Wednesday, November 6, 2019

You're All Bones! - MediEvil (PS4) - Part 1

Though the spooky season has wound down, there's still plenty of time for Fall Frights. In that spirit, I feel it is appropriate to play a game that Sony has opted to resurrect from my childhood. While not the best, it was a franchise that heavily appealed to me in many ways.

Let us join my friend, Sir Daniel Fortesque on his quest to save Gallowmere in the 2019 remake of MediEvil.

(This is a remake of a game I wrote about years ago, in case you were interested.)

Something I said early on in this video is that I think something was lost in the translation from PS1 to PS4, but I don't entirely fault the team responsible for the remake for that.

To better illustrate that point, I want to embed the original opening here, courtesy of YouTube user Sergi Medina. The equivalent scene in the remake occurs in 3:11 in my video.

On some level, that loss was inevitable, simply due to the nature of bringing the PS1 models and animations onto the PS4. The original version has a stiffness and awkwardness to it, in the movements of Zarok, the Mad Family, and even the way the water parts when Zarok is leaving his tower. Those qualities are just uncanny enough to be unsettling, introducing an element of horror and creepiness to the scene as a whole. Just by transitioning to a platform where more fluid animation, higher resolution, and better modeling is possibly, some of that is undone.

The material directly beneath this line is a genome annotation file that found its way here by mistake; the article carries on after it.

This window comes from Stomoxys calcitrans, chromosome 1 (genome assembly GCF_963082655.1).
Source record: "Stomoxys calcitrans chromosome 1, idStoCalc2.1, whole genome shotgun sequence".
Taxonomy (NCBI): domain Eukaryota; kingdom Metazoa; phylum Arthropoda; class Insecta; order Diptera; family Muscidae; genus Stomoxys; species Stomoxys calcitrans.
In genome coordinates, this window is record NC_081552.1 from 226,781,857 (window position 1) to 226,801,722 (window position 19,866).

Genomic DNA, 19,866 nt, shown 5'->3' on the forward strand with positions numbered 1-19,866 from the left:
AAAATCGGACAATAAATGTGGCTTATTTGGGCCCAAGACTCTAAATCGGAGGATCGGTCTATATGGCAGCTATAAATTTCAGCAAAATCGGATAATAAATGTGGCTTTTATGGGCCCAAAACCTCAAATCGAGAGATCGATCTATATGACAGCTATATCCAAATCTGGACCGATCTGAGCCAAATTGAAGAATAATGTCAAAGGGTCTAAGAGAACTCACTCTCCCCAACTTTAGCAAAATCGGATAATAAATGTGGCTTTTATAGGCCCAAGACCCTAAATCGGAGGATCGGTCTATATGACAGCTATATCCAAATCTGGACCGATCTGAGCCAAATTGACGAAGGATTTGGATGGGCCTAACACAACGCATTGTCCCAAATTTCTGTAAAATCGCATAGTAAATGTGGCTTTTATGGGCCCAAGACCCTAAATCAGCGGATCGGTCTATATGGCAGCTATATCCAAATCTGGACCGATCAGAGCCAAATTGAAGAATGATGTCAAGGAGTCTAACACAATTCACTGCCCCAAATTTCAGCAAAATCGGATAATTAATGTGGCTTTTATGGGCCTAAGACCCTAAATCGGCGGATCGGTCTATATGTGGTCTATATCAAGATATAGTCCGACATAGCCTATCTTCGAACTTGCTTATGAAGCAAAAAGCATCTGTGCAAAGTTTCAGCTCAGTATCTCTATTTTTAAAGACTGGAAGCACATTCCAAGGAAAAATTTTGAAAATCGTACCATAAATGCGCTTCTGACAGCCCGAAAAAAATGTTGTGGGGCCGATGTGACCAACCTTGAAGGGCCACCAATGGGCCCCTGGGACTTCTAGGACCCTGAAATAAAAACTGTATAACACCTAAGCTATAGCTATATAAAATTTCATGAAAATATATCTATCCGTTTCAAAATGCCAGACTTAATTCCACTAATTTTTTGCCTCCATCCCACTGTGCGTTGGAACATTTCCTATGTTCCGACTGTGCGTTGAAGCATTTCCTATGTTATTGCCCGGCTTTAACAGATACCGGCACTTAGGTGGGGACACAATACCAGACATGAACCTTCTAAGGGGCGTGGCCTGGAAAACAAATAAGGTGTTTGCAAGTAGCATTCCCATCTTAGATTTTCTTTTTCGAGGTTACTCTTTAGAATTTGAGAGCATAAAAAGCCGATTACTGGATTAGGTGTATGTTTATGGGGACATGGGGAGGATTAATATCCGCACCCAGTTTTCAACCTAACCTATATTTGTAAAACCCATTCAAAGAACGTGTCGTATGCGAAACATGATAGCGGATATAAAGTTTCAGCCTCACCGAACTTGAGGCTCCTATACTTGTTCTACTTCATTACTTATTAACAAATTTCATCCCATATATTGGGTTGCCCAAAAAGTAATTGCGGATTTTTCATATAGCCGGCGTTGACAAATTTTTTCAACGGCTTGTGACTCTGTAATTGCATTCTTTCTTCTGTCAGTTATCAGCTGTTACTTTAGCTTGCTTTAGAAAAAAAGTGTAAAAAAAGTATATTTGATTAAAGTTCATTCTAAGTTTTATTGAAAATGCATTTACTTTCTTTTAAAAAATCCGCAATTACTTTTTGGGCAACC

Having said that, another aspect that might have preserved an bits of that undercurrent of unease is the lighting. I've noticed this with more than a few of the PS1 to PS4 remakes like Crash and Spyro, but here it's even more noticeable due to the tone of the game. There's a brightness to the scene in the PS4 version that wasn't there in the original, which was much dimmer in terms of literal stage lighting. The Scarecrow Fields opening comparison makes this a little more noticeable. (For comparison's sake, the same begins at 1:15:28 on my video.)

Making the scene physically brighter changes the overall mood, from one of subtle discomfort to one closer to a Saturday morning cartoon with a "Gothic Horror" aesthetic. It's a subtle difference that I couldn't really articulate until I saw them back to back. One is not inherently better than the other, but it does change the context to the proceedings ever so slightly.

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